Where are we?
Daniel Gilbert is the Harvard College Professor of Psychology at Harvard University. His research with Tim Wilson on "affective forecasting" investigates how and how well people can make predictions about the emotional impact of future events.
Dan has won numerous awards for his teaching and research—from the Guggenheim Fellowship to the American Psychological Association's Distinguished Scientific Award for an Early Career Contribution to Psychology. However, he says that his greatest accomplishment is that he appears just before Dizzy Gillespie on the list of Most Famous High School Dropouts.
Dan's research has been covered by The New York Times Magazine, Forbes, Money, CNN, U.S. News & World Report, The New Yorker, Scientific American, Oprah Magazine, Psychology Today, and many others.
Question: When you read the newspaper or watch the news, what issues stand out for you?
Dan Gilbert: Well there are so many big issues of today. That’s part of living in today. Almost all of the issues seem really, really big. What’s hard to know is which of these issues will seem big when people look back on them 100 years from now. We’re fighting about so many things right now – that is human beings are fighting about so many things that will seem so unimportant to people a century from now; but some of them, I think, will be very, very important. And surely the big issue – the one that people throughout time will agree is a big issue – is the environmental issue. I feel confident that human beings will ultimately work out their sociopolitical differences if given hundreds or thousands of years to either rough each other up or negotiate. Be we won’t have 100s of 1,000s of years to get to that point if we’re on a planet that’s disintegrating. So it seems abundantly clear that the differences between blacks and whites, and Jews and Gentiles, a and men and women, and gays and straights will seem like charming bits of history to people 1,000 years from now. But global warming will not.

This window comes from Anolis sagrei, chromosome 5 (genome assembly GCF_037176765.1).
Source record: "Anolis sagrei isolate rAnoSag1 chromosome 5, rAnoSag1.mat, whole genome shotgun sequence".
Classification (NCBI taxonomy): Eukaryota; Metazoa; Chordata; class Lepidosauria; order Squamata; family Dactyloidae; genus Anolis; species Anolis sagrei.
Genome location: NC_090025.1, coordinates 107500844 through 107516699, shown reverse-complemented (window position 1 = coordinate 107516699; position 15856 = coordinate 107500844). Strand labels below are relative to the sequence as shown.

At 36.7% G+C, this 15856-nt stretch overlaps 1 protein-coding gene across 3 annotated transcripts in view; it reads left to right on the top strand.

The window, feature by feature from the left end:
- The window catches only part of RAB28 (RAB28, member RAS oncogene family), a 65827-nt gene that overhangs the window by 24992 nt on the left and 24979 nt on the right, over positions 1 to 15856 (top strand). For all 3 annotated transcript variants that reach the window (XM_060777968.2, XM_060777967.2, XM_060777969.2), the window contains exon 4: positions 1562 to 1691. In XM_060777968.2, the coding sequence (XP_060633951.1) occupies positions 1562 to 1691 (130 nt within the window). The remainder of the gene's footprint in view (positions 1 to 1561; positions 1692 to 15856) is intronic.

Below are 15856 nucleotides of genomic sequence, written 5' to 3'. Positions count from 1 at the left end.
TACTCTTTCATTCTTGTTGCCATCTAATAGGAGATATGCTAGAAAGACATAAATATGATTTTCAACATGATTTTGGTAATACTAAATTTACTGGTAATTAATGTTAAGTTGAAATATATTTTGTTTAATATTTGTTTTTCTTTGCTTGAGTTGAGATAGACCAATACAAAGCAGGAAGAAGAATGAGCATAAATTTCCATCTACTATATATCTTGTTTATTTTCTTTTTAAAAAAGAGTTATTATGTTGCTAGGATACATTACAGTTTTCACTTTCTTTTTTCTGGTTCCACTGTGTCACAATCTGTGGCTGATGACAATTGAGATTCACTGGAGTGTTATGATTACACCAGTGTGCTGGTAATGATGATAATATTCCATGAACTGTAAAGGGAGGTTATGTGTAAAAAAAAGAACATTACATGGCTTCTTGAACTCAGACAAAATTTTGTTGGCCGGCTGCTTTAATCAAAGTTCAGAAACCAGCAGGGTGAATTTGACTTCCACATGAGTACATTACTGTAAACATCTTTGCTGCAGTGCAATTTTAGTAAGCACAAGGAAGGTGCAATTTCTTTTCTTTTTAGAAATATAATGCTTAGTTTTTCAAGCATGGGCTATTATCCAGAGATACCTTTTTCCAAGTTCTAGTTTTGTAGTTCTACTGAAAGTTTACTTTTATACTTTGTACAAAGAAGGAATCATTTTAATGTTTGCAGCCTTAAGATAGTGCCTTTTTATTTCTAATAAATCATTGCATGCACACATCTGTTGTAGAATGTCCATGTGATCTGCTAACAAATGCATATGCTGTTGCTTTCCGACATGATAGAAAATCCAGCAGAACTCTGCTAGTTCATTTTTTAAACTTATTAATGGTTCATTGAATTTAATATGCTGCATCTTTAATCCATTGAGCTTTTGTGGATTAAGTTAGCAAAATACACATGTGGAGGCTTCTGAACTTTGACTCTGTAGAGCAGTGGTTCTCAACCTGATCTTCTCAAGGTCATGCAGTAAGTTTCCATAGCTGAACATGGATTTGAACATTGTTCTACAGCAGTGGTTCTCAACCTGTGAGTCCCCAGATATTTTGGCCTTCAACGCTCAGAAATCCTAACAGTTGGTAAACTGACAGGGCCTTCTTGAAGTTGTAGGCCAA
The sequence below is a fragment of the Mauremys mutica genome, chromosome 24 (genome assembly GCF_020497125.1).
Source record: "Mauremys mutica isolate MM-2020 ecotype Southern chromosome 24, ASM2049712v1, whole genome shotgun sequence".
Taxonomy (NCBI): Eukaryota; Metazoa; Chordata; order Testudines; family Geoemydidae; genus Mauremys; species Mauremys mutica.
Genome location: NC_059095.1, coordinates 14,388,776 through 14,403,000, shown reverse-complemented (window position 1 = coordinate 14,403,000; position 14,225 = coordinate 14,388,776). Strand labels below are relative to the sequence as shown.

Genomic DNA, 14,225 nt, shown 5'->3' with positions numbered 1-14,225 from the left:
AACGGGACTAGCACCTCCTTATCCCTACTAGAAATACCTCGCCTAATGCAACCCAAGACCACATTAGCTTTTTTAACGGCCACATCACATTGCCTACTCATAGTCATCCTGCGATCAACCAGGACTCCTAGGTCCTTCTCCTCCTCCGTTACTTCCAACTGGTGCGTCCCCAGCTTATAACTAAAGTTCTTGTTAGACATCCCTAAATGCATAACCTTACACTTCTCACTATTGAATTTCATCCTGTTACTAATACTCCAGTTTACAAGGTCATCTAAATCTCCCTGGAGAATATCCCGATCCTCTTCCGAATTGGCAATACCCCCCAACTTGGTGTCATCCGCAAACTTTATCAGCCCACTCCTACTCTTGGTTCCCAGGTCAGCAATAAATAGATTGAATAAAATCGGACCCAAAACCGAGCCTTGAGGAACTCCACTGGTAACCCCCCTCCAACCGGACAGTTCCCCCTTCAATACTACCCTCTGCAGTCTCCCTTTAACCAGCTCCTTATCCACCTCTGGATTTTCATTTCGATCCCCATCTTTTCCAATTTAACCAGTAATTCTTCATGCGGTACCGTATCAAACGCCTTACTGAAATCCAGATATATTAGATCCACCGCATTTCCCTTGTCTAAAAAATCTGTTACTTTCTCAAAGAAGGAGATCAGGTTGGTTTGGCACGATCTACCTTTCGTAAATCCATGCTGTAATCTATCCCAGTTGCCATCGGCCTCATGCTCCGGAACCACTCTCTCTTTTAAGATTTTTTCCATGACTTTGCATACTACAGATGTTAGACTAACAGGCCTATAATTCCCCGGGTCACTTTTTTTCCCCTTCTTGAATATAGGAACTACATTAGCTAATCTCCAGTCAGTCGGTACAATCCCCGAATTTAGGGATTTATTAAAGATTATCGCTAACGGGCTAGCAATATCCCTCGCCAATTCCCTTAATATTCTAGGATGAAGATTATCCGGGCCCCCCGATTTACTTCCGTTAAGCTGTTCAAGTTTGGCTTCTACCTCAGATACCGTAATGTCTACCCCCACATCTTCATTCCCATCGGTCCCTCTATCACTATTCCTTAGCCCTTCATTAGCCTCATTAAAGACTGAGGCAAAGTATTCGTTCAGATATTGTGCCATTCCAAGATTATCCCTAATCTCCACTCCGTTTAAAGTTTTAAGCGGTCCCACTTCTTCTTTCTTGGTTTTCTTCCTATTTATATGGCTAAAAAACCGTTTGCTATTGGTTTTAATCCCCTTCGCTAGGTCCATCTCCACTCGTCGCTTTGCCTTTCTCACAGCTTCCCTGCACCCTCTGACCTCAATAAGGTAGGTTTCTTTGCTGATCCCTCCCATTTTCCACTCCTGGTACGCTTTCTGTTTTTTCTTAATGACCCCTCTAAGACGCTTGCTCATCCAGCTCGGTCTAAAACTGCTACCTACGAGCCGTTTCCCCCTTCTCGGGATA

Recorded on: 6/12/07
Gilbert wonders which issues will still matter in a hundred years.
Malcolm Gladwell teaches "Get over yourself and get to work" for Big Think Edge.
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Both panoramic and detailed, this infographic manages to show both the size and distribution of world religions.
- At a glance, this map shows both the size and distribution of world religions.
- See how religions mix at both national and regional level.
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It's one of the most consistent patterns in the unviverse. What causes it?
- Spinning discs are everywhere – just look at our solar system, the rings of Saturn, and all the spiral galaxies in the universe.
- Spinning discs are the result of two things: The force of gravity and a phenomenon in physics called the conservation of angular momentum.
- Gravity brings matter together; the closer the matter gets, the more it accelerates – much like an ice skater who spins faster and faster the closer their arms get to their body. Then, this spinning cloud collapses due to up and down and diagonal collisions that cancel each other out until the only motion they have in common is the spin – and voila: A flat disc.
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